Afghanistan's Recovery Strong, but Still at Risk, Envoy Says

By Charlene Porter, Washington File Staff Writer, 31 October 2002

 


Asst. Secy. Dewey Assesses Progress in Afghanistan

Washington - The U.S. Secretary of State's special envoy assessing recovery and reconstruction in Afghanistan has returned from a month long journey to the country using words like "remarkable," "encouraging" and "gratifying" to describe what he has seen in a country attempting to lift itself from the wreckage left by 22 years of occupation, war and oppression.

"There's just been a lot of progress in a very short time ... coming from a failed state - one of the most failed of states - to a state that has a chance," Assistant Secretary of State for Population, Refugees and Migration Arthur "Gene" Dewey said in a Washington File interview.

Dewey first traveled to Afghanistan in August, then returned to conduct a more extensive assessment in mid-September. He said the Central Asian state is advancing down the road to recovery at such a rapid pace that he saw that circumstances had improved between his first and second visits.

Having visited bustling, urban markets, the homes of returning refugees, newly reopened classrooms, and fledgling government ministries, Dewey said he got a sense of a people and a country ready to confront the challenges of reconstruction.

"It really is a new birth of freedom," he said.

The progress the country has made since the fall of the Taliban in December 2001 is evident in many sectors, but to Dewey the most remarkable change is the return of Afghanistan's "human capital." He said the return of some 2.5 million refugees and internally displaced persons has been the largest repatriation to occur any where in the world over the last 30 years. The tide of returning Afghans has far exceeded the 800,000 returnees anticipated in the first year by the U.N. High Commissioner for Refugees (UNHCR). Dewey praises UNHCR for its capability and professionalism in meeting the demands of a return far beyond its expectations.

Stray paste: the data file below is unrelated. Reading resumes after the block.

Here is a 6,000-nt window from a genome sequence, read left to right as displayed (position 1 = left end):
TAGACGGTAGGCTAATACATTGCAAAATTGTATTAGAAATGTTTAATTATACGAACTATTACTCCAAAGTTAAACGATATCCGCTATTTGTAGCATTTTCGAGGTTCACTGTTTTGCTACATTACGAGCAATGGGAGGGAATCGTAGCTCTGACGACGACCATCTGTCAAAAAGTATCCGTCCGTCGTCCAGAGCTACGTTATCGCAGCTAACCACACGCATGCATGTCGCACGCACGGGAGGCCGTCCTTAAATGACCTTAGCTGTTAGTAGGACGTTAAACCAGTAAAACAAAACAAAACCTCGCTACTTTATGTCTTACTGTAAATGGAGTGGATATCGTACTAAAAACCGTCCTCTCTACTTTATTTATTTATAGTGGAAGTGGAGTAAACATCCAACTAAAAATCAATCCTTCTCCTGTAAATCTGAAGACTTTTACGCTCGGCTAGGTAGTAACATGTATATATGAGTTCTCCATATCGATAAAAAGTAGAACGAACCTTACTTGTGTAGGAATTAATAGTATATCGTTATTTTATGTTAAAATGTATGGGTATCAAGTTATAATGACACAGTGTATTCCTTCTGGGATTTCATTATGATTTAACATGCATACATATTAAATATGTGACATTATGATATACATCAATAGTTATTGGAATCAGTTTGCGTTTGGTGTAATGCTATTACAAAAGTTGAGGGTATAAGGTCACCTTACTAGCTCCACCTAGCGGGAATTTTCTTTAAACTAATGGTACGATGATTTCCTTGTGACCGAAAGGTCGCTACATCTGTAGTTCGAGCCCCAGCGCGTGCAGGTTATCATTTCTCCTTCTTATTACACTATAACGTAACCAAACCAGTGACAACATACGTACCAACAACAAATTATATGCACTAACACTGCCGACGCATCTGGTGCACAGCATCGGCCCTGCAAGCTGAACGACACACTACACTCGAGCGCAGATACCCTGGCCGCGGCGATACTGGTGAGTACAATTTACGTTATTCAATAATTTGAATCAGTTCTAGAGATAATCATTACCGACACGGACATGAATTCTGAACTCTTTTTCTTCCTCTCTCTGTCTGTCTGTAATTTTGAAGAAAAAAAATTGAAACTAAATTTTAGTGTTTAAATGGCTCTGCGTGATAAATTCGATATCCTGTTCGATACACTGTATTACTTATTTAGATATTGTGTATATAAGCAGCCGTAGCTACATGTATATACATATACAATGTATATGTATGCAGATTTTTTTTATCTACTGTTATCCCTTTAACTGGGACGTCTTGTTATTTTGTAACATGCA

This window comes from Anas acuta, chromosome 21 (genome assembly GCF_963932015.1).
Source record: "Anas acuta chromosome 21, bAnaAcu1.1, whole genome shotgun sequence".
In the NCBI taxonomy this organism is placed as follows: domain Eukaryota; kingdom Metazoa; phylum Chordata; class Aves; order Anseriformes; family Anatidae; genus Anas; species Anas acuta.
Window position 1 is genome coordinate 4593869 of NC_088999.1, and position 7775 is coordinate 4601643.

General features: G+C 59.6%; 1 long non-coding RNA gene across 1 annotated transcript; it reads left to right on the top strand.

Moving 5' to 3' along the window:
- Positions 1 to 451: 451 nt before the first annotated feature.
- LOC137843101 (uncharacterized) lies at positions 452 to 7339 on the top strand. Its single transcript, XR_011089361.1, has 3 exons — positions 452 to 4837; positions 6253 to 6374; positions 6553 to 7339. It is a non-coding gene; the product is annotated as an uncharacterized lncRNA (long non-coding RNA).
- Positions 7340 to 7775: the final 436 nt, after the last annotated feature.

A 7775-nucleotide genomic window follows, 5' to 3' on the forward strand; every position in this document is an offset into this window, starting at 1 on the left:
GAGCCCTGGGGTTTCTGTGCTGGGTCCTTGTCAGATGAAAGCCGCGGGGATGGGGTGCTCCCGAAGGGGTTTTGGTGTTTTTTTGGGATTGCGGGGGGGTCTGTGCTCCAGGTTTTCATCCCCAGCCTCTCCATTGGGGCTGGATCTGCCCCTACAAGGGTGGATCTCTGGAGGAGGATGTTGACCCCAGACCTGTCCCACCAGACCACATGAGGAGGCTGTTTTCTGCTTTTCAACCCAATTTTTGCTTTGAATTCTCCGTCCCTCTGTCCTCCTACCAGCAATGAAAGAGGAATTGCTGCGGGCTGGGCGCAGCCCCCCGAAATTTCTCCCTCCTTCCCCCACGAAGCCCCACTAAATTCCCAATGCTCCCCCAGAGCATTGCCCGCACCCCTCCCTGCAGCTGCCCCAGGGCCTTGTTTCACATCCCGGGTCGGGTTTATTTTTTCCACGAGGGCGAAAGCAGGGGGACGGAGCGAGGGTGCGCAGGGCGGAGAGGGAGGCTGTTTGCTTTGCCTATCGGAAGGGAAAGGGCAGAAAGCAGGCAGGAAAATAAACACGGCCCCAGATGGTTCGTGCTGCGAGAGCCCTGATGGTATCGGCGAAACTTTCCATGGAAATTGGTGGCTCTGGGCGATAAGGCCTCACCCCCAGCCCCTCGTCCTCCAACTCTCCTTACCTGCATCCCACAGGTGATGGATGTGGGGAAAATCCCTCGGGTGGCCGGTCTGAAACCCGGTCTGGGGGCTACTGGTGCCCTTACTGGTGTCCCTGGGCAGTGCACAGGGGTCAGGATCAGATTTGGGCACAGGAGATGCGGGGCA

The greatest message to be extracted from the repatriation, however, is in what it says about the tremendous coping power of the Afghan people, facing difficult and uncertain conditions as they return to their homes and villages, Dewey said.

"They're betting on improved freedoms and the presence of freedom after the Taliban and al Qaeda were displaced," Dewey said. "It's like a new world in Afghanistan if you can imagine the oppression that existed while the Taliban ruled the country, as compared to now."

Despite his optimism and excitement about what has transpired so far, Dewey remains cautious. U.S. policymakers and humanitarian aid officials are still concerned about meeting the needs of the returnees. Without a continued focus on immediate humanitarian issues, the continuing drought, food shortages or persistent insecurity could force those returnees to flee again, a possibility that Dewey calls "the nightmare scenario."

That prospect looms larger as the days grow colder and Afghan winter sets in. Though agriculture production has increased dramatically in some areas that have received rain, the country is still unable to feed itself and will be dependent upon international food aid to survive the winter. The U.S. Agency for International Development (USAID) estimates that more than six million Afghans still need food assistance.

The World Food Program (WFP), the principal coordinating agency for international food assistance, reports that its supplies of commodities are running short. Interruptions in the flow of grain into Afghanistan are anticipated in the final months of 2002.

Assistant Secretary Dewey said international donors must not lose sight of that problem. "So this is why we keep pressing the other donors, and reminding the other donors that the United States can not continue to do 80 percent of the food through the WFP. We have to have more help from the Europeans, Japan and the other donors to share that burden, to give some margin of safety that we really will make it through the winter."